Letters to Community

Responsible Conduct of Research (RCR) Training and Academic Integrity Standards at MIT
September 19, 2011

Christine Ortiz, Dean for Graduate Education

Dear graduate students,

I hope your semester is off to a great start! As your coursework and research gets underway, it is important to understand the standards and expectations that constitute academic integrity at MIT. While graduate students funded by NSF and NIH grants and fellowships are required to take Responsible Conduct of Research (RCR) training and selected graduate programs offer additional RCR training, I would strongly encourage all of you to complete the online RCR course offered by MIT.

The link can be found here: http://osp.mit.edu/compliance/rcr

I guarantee taking the RCR course will be worth your time, both if you are new to MIT and as a refresher. I have taken the course myself and find it an invaluable resource in my own research. Example topics include: data acquisition and management; responsible authorship and allocation of credit; peer review; mentoring; conflicts of interest; and collaborative research. There are great case studies that will prepare you to deal with situations that may arise during your graduate school career.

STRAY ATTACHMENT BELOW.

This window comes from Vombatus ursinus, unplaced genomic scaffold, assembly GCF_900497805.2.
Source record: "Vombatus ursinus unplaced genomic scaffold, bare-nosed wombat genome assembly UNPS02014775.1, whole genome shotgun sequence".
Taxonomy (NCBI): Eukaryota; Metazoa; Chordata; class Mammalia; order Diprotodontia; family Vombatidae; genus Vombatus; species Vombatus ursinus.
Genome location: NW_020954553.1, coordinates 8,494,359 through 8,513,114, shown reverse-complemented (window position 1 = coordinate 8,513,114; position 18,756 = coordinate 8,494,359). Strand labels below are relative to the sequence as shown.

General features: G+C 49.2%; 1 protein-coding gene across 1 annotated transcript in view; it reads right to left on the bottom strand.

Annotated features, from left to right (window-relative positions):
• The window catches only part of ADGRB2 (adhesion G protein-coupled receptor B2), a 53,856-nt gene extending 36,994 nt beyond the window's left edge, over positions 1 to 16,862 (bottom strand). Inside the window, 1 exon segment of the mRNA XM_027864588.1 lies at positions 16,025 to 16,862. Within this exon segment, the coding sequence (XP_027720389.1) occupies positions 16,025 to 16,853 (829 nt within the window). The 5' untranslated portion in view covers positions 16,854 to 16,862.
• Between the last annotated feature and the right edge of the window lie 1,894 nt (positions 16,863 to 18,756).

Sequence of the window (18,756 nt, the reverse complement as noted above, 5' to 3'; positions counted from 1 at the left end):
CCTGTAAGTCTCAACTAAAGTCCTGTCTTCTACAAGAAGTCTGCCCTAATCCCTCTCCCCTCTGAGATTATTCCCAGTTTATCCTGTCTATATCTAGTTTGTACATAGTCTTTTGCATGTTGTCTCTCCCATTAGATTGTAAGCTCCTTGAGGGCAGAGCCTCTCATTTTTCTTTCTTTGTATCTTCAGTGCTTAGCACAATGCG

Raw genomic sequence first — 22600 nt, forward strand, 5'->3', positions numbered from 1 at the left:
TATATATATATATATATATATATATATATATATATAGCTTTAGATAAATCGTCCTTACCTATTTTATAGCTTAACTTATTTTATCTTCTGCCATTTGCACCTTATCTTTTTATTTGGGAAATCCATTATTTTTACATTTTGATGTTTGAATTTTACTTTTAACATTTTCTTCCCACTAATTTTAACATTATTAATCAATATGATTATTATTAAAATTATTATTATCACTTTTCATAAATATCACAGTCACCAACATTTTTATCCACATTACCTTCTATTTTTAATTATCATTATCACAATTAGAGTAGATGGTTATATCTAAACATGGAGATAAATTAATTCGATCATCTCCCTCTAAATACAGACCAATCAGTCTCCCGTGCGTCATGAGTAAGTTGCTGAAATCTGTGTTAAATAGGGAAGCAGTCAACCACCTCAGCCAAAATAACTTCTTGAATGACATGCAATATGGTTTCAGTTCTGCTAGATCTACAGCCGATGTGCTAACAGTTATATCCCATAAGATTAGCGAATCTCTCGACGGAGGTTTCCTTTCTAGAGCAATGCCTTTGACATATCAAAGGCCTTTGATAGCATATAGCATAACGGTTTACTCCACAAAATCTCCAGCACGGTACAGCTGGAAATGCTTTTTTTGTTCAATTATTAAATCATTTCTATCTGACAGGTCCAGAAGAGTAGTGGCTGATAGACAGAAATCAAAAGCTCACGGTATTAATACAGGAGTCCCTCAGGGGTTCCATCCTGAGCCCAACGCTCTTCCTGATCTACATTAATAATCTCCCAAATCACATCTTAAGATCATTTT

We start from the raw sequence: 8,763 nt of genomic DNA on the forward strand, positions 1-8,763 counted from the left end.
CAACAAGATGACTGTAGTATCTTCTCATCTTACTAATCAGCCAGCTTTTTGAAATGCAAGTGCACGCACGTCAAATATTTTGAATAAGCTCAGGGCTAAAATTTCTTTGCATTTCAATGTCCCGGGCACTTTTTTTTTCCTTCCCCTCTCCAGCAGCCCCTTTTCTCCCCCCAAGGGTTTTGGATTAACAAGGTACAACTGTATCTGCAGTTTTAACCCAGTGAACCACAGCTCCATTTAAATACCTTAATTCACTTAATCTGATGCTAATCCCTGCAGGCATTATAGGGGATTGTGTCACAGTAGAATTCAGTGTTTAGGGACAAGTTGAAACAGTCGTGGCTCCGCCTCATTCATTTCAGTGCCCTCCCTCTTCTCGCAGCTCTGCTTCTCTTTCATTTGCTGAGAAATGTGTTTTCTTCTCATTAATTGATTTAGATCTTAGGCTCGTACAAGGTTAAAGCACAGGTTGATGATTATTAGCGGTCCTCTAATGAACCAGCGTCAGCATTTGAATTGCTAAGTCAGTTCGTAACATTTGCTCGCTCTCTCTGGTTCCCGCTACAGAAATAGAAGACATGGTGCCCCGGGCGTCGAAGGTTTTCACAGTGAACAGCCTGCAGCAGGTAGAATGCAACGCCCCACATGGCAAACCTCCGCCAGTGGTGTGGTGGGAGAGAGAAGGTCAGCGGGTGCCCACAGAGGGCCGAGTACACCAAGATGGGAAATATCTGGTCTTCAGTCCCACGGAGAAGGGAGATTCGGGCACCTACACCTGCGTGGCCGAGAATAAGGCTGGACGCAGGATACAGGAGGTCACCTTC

Some sample questions discussed include:

  • Are enhancements to photographic evidence dishonest?
  • Who owns the data I collect during my graduate research?
  • What does the difference between the first and last author on a publication signify?
  • What is a "ghost author"?
  • What are the responsibilities of my faculty mentor?
  • Is an "honest error" considered research misconduct?
  • What are best practices for scientific collaboration?
  • How do I cite the literature properly in an oral presentation at a national conference?
  • Can I get involved in commercialization activities before I graduate?

In order to go back and view the course anytime after completion, just re-enter the CITI Main Menu page at the link above and go to the "Massachusetts Institute of Technology Learner Utilities" below the My Courses Section and click on the "Optional Modules" link.

Another excellent resource is the National Academy of Sciences publication, video, and podcast, "On Being a Scientist: A Guide to Responsible Conduct in Research." Please also check out the The MIT Academic Integrity Handbook which details how to properly cite materials, paraphrase and quote.

Please do not hesitate to contact me directly (cortiz@mit.edu) or the Office of the Dean for Graduate Education (odge@mit.edu) if you have any questions or situations dealing with academic integrity. Michelle Christy (mchristy@MIT.EDU), Director of the Office of Sponsored Programs (OSP) is also available to answer questions about conflicts of interest related to sponsored projects.

The MIT Ombuds Office can provide assistance in resolving disputes and managing conflicts as well.

I wish you a wonderful semester ahead and look forward to meeting you in the near future.

Warm Regards,

Christine Ortiz (cortiz@mit.edu)

Dean for Graduate Education, Professor of Materials Science and Engineering
Ortiz Structural Biomaterials Laboratory
Office of the Dean for Graduate Education (ODGE)
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